Organizational Effects of Oxytocin on Serotonin Innervation
prairie vole, aggression, stereology
Biological and Physical Anthropology
Oxytocin (OT) has an organizational effect within the central nervous system and can have long-lasting effects on the expression of social behavior. OT has recently been implicated in modulating the release of serotonin through activation of receptors in the raphe nuclei. Here we test the hypothesis that OT can have an organizational effect on the serotonergic system. Male prairie voles received an intraperitoneal injection on postnatal day 1 with 3.0 or .3 µg OT, an OT antagonist, or a saline control. Brains were collected on day 21 and immunostained for serotonin. Serotonin axons were quantified in the anterior hypothalamus, cortical amygdala, medial amygdala, paraventricular nucleus of the hypothalamus, and ventromedial hypothalamus. Males treated with 3.0 µg OT displayed significantly higher serotonin axon length densities in the anterior hypothalamus, cortical amygdala, and the ventromedial hypothalamus than control males. These results support the hypothesis that OT has an organizational effect on the serotonin system during the neonatal period, and that these effects are site-specific.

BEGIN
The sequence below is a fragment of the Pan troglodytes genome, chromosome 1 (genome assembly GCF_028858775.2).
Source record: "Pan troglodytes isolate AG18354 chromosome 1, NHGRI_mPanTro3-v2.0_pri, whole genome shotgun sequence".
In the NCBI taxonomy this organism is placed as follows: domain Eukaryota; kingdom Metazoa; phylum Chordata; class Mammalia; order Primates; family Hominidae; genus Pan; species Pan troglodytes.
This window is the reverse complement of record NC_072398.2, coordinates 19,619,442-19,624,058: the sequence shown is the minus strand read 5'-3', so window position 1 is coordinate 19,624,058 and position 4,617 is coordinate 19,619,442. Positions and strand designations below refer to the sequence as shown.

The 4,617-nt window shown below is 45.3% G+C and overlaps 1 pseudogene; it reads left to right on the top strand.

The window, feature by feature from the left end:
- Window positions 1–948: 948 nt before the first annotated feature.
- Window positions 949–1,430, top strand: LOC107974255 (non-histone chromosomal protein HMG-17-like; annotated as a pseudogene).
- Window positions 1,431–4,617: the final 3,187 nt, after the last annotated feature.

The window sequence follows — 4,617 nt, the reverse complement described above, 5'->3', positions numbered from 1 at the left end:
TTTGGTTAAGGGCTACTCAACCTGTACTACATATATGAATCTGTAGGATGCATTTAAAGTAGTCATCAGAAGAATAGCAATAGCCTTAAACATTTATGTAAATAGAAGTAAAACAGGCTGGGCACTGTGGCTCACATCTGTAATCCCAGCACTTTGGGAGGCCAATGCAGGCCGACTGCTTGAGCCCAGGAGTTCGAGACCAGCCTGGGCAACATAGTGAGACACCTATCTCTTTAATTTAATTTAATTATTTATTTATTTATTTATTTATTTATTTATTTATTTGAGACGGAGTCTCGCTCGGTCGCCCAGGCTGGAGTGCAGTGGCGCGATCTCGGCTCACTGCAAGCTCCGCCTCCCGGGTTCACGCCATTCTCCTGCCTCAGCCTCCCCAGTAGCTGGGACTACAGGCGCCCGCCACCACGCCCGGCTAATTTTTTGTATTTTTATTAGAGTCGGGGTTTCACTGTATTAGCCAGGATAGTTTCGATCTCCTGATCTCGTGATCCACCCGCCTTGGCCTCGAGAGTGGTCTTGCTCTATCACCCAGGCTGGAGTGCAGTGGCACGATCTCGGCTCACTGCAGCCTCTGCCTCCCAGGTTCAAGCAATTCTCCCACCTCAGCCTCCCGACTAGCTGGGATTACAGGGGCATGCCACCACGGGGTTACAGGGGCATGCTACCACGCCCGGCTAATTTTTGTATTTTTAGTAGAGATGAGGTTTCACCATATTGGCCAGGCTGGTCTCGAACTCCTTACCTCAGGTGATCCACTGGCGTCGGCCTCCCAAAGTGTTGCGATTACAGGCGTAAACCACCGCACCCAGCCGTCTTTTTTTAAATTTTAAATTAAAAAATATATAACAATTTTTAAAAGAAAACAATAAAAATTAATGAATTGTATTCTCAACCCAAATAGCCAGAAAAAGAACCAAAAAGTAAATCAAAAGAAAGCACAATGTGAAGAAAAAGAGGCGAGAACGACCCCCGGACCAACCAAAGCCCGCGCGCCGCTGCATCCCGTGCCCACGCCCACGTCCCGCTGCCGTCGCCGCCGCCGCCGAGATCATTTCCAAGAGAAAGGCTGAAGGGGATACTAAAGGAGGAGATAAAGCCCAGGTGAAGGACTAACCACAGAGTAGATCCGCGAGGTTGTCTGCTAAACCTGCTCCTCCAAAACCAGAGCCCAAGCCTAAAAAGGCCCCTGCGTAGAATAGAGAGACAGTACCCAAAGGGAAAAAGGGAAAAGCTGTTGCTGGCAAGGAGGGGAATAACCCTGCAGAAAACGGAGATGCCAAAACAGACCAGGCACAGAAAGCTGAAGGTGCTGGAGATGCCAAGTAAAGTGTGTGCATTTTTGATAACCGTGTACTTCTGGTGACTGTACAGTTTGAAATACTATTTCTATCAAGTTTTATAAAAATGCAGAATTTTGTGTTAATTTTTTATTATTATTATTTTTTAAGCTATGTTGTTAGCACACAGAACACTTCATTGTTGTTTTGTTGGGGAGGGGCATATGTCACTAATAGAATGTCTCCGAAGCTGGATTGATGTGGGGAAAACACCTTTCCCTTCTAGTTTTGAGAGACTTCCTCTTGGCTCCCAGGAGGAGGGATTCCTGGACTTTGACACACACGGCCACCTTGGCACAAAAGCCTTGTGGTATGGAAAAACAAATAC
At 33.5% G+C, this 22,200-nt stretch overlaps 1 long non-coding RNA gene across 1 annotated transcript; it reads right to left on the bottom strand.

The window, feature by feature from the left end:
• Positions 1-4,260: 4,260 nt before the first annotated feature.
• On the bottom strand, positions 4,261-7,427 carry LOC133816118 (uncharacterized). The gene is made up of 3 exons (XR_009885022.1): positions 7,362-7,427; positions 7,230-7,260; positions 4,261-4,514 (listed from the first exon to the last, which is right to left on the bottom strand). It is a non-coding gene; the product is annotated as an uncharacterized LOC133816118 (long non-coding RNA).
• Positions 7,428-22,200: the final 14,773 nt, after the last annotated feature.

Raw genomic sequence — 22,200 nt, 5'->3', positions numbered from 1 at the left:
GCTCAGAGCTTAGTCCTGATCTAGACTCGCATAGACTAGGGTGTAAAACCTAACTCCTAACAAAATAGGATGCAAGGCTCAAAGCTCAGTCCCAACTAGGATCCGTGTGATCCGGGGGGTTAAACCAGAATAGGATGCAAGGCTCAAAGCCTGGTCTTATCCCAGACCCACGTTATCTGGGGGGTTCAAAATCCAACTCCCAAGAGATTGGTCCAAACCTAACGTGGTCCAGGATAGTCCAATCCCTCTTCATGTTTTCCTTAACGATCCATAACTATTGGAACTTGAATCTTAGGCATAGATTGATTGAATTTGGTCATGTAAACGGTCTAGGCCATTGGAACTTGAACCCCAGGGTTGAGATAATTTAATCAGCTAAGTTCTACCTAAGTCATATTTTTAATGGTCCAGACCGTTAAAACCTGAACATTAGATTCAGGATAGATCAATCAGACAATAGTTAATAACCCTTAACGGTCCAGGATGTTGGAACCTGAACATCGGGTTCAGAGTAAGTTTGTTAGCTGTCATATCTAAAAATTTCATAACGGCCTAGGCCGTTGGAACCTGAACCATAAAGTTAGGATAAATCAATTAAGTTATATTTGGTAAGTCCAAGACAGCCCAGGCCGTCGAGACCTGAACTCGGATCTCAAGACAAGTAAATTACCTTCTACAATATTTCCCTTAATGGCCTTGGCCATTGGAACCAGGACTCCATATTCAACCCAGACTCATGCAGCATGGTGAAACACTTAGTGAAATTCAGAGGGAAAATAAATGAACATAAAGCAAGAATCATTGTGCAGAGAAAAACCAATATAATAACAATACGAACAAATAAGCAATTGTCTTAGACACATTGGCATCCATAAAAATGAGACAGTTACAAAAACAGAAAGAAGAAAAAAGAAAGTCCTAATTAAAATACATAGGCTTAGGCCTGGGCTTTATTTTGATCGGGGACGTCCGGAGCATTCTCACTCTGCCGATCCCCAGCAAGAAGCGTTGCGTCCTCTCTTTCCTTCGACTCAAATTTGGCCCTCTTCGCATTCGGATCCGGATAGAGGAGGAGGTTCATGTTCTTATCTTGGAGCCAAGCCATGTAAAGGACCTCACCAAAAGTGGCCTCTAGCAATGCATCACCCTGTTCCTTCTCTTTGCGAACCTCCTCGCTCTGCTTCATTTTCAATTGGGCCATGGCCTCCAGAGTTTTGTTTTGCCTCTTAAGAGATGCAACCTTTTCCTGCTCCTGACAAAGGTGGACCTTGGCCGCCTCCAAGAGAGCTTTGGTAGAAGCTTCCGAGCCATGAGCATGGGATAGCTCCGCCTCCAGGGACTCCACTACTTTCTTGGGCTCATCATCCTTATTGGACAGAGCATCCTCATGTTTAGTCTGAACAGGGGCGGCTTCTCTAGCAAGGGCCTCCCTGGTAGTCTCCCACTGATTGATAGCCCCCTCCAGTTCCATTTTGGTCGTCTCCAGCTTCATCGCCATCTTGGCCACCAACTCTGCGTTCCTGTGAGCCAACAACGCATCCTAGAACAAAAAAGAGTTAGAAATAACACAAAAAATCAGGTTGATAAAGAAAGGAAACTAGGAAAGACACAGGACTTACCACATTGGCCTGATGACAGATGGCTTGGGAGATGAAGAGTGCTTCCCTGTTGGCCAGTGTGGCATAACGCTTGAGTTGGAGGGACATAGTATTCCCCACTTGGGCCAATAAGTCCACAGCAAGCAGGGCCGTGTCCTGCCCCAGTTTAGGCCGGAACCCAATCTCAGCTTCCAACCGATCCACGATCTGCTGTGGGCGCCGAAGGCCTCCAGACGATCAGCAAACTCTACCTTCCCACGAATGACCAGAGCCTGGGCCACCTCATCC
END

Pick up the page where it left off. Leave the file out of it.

Eaton, Jennifer L.; Roache, Laura; Nguyen, Khanhbao N.; Cushing, Bruce S.; Troyer, Emma; Papademetriou, Eros; and Raghanti, Mary Ann (2011). Organizational Effects of Oxytocin on Serotonin Innervation. Developmental Psychobiology 54(1), 92-97. doi: 10.1002/dev.20566 Retrieved from https://digitalcommons.kent.edu/anthpubs/81